There used to be a building near Stirling Castle in Scotland, which had an inscription carved above the door “What-e’er thou art, act well thy part.” The building was eventually torn down, but the engraved stone was taken to Salt Lake City. I’ve seen it, and ever since have contemplated its meaning. The last couple of weeks I have especially been thinking about it.
As I think about it, another of my favorite philosophies comes to mind: “anything worth doing is worth doing incredibly well.”
I find it a healthy mental exercise on occasion (probably once per quarter or so) to divide my life into the “roles” that I fulfil. That is, to ask the question, “what am I?” Some of those might include being a husband, a businessman, a computer programmer, a musician, etc… When examining the individual roles, I can ask myself if I’m a “good one.” Am I a good husband? Am I a good businessman? Am I a good musician? Taking the time to figure out what it means to be “a good one,” and then planning how I can become better allows for great introspection, focus, and planning (and sometimes, I realize that I’ve taken on a role that I don’t really want or need, and having defined that, I can abandon the role).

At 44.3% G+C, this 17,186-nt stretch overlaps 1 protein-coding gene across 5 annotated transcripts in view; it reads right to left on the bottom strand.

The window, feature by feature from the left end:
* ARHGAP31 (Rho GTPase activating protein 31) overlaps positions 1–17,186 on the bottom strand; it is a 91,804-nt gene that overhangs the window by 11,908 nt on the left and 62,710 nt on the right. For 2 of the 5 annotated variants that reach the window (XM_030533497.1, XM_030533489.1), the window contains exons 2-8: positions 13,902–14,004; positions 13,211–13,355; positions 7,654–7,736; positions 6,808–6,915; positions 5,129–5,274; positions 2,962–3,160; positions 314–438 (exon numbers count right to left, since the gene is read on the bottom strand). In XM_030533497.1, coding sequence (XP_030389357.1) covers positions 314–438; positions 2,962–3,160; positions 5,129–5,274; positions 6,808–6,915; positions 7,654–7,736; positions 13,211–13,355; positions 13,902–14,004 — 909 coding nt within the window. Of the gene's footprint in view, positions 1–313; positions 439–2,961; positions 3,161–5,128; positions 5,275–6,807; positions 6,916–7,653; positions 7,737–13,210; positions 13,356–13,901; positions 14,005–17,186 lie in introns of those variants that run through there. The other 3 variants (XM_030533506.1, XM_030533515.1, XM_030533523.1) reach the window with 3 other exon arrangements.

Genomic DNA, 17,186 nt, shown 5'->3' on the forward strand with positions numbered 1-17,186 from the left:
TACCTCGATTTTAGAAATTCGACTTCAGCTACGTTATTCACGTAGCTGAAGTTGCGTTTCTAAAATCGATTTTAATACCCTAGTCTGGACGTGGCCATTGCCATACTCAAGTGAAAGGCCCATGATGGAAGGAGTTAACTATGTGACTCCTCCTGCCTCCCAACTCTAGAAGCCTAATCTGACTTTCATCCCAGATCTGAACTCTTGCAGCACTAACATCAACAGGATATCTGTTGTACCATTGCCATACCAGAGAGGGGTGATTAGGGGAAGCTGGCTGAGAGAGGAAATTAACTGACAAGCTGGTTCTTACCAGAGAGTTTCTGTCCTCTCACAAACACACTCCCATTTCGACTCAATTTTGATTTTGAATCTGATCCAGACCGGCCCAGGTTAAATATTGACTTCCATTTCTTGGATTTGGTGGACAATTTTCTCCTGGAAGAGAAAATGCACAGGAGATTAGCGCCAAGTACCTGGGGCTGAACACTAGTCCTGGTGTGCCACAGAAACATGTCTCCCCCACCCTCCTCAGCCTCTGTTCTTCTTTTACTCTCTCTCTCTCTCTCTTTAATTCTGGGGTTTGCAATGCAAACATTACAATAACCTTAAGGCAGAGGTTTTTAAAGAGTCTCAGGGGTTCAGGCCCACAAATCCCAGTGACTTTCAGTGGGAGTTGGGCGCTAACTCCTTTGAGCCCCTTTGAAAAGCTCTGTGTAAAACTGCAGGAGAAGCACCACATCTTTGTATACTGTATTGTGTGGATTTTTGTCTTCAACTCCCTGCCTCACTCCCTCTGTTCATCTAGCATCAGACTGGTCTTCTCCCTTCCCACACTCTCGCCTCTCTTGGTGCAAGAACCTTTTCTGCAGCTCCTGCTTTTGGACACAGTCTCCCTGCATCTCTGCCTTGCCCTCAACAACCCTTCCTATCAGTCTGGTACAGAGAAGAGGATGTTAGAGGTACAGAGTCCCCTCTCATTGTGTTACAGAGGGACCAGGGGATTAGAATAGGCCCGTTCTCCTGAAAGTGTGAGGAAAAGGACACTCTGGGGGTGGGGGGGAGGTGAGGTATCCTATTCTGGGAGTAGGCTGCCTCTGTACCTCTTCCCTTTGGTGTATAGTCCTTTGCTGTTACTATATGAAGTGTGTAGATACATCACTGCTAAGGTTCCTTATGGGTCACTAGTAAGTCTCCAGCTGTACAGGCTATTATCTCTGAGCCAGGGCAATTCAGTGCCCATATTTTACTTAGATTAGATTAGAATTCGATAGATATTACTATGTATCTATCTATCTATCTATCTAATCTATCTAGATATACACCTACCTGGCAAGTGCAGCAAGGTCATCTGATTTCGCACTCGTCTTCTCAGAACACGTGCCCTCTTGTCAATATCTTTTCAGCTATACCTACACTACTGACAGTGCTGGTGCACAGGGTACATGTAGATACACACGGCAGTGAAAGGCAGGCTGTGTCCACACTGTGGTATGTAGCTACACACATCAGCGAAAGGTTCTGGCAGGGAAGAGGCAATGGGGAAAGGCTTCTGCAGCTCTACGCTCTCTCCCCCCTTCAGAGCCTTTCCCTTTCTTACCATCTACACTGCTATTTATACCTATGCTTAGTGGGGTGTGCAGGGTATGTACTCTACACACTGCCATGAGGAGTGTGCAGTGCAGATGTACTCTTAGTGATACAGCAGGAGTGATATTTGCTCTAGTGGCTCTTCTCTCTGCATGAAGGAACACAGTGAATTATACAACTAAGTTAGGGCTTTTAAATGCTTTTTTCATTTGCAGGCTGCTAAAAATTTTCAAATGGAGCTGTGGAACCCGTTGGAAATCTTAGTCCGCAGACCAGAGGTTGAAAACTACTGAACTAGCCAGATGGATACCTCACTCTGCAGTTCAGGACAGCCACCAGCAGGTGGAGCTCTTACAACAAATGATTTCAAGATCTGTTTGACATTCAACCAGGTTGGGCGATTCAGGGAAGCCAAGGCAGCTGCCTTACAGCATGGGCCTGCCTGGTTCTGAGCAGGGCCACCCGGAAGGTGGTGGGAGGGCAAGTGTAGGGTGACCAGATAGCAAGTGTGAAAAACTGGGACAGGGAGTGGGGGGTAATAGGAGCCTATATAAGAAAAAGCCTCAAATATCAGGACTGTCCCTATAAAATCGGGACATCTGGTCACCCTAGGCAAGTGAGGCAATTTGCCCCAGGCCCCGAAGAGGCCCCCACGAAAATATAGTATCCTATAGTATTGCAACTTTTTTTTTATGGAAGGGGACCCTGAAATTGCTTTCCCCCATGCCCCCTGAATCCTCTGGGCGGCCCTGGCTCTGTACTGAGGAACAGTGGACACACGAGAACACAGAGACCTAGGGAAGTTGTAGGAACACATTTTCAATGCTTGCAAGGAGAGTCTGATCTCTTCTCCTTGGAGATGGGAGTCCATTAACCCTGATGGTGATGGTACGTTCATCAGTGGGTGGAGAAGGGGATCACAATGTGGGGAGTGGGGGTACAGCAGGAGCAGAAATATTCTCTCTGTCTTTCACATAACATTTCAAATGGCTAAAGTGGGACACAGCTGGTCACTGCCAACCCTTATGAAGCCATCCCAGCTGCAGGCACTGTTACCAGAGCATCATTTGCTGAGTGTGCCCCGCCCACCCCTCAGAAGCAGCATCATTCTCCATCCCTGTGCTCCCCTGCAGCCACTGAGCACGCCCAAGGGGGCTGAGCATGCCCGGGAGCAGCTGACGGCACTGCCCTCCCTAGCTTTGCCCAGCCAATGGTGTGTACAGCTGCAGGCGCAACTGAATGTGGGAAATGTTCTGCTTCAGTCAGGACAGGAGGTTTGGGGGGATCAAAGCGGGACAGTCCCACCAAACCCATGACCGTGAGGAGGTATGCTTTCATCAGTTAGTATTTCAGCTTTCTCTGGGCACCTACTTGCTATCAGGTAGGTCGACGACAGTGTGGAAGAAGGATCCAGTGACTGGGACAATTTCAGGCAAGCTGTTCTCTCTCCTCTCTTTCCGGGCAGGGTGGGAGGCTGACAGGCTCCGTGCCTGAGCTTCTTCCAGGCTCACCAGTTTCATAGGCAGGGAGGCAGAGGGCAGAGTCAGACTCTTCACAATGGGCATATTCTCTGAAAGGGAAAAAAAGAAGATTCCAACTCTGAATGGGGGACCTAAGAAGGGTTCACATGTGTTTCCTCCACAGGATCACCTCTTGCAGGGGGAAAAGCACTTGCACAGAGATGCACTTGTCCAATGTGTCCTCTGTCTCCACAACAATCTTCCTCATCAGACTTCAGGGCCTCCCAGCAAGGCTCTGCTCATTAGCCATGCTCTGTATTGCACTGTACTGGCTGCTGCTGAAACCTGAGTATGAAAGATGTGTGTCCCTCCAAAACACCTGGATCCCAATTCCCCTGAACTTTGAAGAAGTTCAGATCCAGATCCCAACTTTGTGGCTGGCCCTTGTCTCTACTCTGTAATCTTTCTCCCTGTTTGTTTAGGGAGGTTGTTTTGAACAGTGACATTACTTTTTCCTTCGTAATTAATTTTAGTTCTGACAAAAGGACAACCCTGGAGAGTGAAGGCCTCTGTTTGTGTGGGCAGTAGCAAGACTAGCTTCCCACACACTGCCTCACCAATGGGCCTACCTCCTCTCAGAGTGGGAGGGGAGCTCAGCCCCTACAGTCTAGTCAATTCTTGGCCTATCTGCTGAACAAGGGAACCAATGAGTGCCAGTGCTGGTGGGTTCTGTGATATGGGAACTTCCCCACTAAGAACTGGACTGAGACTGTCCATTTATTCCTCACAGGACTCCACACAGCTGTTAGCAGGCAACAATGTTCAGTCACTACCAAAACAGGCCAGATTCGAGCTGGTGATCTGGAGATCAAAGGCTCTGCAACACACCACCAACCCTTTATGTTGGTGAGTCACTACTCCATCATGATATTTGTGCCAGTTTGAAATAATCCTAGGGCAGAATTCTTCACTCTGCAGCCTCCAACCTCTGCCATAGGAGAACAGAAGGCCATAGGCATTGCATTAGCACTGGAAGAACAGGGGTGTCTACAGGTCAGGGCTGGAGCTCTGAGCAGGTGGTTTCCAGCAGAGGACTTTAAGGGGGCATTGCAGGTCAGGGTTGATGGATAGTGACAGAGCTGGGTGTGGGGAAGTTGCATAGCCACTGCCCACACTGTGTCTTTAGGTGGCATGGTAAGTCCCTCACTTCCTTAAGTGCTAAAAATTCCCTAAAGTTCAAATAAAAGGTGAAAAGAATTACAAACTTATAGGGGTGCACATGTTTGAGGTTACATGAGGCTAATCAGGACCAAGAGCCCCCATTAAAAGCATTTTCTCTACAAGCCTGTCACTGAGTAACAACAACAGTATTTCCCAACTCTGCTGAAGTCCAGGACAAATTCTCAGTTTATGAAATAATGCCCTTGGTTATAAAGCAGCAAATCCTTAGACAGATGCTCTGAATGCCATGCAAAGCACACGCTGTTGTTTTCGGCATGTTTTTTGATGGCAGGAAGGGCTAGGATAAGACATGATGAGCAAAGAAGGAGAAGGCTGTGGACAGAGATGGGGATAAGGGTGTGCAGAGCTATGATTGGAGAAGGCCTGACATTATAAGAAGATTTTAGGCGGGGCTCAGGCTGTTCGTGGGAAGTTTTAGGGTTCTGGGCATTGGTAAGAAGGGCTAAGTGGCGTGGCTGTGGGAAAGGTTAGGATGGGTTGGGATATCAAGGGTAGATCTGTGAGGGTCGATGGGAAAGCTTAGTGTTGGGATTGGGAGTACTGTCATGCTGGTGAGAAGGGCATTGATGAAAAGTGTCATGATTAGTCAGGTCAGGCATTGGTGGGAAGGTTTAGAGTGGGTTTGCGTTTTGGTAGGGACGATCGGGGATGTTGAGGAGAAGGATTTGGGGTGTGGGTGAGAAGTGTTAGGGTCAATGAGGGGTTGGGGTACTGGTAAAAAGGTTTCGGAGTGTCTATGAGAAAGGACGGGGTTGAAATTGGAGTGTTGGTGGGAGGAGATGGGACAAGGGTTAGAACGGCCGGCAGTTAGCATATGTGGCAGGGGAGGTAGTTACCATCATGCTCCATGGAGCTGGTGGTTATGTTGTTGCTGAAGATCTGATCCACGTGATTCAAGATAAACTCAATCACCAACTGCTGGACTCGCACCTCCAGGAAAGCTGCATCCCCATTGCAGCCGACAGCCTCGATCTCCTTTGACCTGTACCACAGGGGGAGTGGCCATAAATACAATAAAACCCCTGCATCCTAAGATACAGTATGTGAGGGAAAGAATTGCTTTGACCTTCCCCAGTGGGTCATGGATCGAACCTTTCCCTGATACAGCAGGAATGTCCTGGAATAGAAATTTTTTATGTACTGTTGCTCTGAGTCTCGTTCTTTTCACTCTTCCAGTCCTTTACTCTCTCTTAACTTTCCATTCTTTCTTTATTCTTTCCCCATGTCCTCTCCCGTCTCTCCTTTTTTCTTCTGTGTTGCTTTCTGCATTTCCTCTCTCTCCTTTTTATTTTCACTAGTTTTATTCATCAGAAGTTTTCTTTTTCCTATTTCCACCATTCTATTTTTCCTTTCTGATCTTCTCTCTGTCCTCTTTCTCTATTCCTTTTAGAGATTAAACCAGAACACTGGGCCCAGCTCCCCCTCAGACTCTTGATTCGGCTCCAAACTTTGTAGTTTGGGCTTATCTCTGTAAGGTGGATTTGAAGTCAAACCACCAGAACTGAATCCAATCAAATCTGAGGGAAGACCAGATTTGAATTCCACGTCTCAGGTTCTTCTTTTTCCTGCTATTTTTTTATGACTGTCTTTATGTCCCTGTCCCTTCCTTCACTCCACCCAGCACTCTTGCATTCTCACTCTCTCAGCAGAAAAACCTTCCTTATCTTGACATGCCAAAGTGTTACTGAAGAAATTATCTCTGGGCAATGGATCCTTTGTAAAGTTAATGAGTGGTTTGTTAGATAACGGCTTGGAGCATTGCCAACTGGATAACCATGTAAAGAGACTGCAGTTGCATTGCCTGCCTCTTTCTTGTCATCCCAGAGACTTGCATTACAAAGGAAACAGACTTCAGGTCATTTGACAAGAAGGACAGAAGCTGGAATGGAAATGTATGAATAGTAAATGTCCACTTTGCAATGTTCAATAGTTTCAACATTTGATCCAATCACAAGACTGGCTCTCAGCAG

So ask yourself, “What am I?” “Am I a good one?”
Are you a cyclist? Be a good one.
Are you a cook? Be a good one.
Are you a teacher? Be a good one.
Are you a mother or a father? Be a good one.
And so on….
Remember, anything worth doing is worth doing incredibly well. If it’s not worth doing well, than it may not be worth doing at all. We should never accept mediocrity from ourselves – we can be better.
“What-e’er thou art, act well thy part.”